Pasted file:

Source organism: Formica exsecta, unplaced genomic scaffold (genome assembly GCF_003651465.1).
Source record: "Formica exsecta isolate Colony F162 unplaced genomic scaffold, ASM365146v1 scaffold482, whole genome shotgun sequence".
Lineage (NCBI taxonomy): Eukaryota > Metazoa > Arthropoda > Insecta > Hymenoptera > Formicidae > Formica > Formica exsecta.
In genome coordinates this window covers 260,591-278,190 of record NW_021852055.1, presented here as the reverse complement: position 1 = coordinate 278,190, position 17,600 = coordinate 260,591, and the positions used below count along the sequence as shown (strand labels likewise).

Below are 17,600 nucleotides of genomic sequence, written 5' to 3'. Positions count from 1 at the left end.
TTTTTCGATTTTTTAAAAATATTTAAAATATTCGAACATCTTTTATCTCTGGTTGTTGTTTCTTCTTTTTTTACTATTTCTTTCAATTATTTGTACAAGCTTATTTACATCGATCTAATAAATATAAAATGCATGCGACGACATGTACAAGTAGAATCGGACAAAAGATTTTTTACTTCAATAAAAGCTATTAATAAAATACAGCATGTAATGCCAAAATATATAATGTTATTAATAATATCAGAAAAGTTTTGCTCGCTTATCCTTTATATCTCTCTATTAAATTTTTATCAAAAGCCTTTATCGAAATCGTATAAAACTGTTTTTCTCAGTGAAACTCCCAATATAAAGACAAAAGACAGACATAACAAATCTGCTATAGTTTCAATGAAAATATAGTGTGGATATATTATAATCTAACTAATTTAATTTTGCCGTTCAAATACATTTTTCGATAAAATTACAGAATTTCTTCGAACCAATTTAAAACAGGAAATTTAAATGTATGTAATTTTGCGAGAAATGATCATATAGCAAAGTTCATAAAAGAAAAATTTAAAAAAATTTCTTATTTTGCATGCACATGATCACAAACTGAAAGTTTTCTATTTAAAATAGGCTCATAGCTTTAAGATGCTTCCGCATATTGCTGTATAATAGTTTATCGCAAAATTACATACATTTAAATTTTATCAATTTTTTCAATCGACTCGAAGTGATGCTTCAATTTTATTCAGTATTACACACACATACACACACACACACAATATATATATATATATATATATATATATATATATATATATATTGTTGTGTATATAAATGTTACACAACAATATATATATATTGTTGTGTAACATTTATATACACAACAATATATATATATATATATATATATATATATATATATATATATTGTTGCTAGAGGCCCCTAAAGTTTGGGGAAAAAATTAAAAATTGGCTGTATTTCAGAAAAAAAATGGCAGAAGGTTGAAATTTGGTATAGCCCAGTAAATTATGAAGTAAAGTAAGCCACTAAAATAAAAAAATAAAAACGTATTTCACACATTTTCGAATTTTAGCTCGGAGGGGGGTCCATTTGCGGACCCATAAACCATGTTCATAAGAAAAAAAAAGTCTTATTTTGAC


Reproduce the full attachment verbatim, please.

Source organism: Formica exsecta, unplaced genomic scaffold (genome assembly GCF_003651465.1).
Source record: "Formica exsecta isolate Colony F162 unplaced genomic scaffold, ASM365146v1 scaffold482, whole genome shotgun sequence".
Lineage (NCBI taxonomy): Eukaryota > Metazoa > Arthropoda > Insecta > Hymenoptera > Formicidae > Formica > Formica exsecta.
In genome coordinates this window covers 260,591-278,190 of record NW_021852055.1, presented here as the reverse complement: position 1 = coordinate 278,190, position 17,600 = coordinate 260,591, and the positions used below count along the sequence as shown (strand labels likewise).

Below are 17,600 nucleotides of genomic sequence, written 5' to 3'. Positions count from 1 at the left end.
TTTTTCGATTTTTTAAAAATATTTAAAATATTCGAACATCTTTTATCTCTGGTTGTTGTTTCTTCTTTTTTTACTATTTCTTTCAATTATTTGTACAAGCTTATTTACATCGATCTAATAAATATAAAATGCATGCGACGACATGTACAAGTAGAATCGGACAAAAGATTTTTTACTTCAATAAAAGCTATTAATAAAATACAGCATGTAATGCCAAAATATATAATGTTATTAATAATATCAGAAAAGTTTTGCTCGCTTATCCTTTATATCTCTCTATTAAATTTTTATCAAAAGCCTTTATCGAAATCGTATAAAACTGTTTTTCTCAGTGAAACTCCCAATATAAAGACAAAAGACAGACATAACAAATCTGCTATAGTTTCAATGAAAATATAGTGTGGATATATTATAATCTAACTAATTTAATTTTGCCGTTCAAATACATTTTTCGATAAAATTACAGAATTTCTTCGAACCAATTTAAAACAGGAAATTTAAATGTATGTAATTTTGCGAGAAATGATCATATAGCAAAGTTCATAAAAGAAAAATTTAAAAAAATTTCTTATTTTGCATGCACATGATCACAAACTGAAAGTTTTCTATTTAAAATAGGCTCATAGCTTTAAGATGCTTCCGCATATTGCTGTATAATAGTTTATCGCAAAATTACATACATTTAAATTTTATCAATTTTTTCAATCGACTCGAAGTGATGCTTCAATTTTATTCAGTATTACACACACATACACACACACACACAATATATATATATATATATATATATATATATATATATATATATTGTTGTGTATATAAATGTTACACAACAATATATATATATTGTTGTGTAACATTTATATACACAACAATATATATATATATATATATATATATATATATATATATATATTGTTGCTAGAGGCCCCTAAAGTTTGGGGAAAAAATTAAAAATTGGCTGTATTTCAGAAAAAAAATGGCAGAAGGTTGAAATTTGGTATAGCCCAGTAAATTATGAAGTAAAGTAAGCCACTAAAATAAAAAAATAAAAACGTATTTCACACATTTTCGAATTTTAGCTCGGAGGGGGGTCCATTTGCGGACCCATAAACCATGTTCATAAGAAAAAAAAAGTCTTATTTTGAC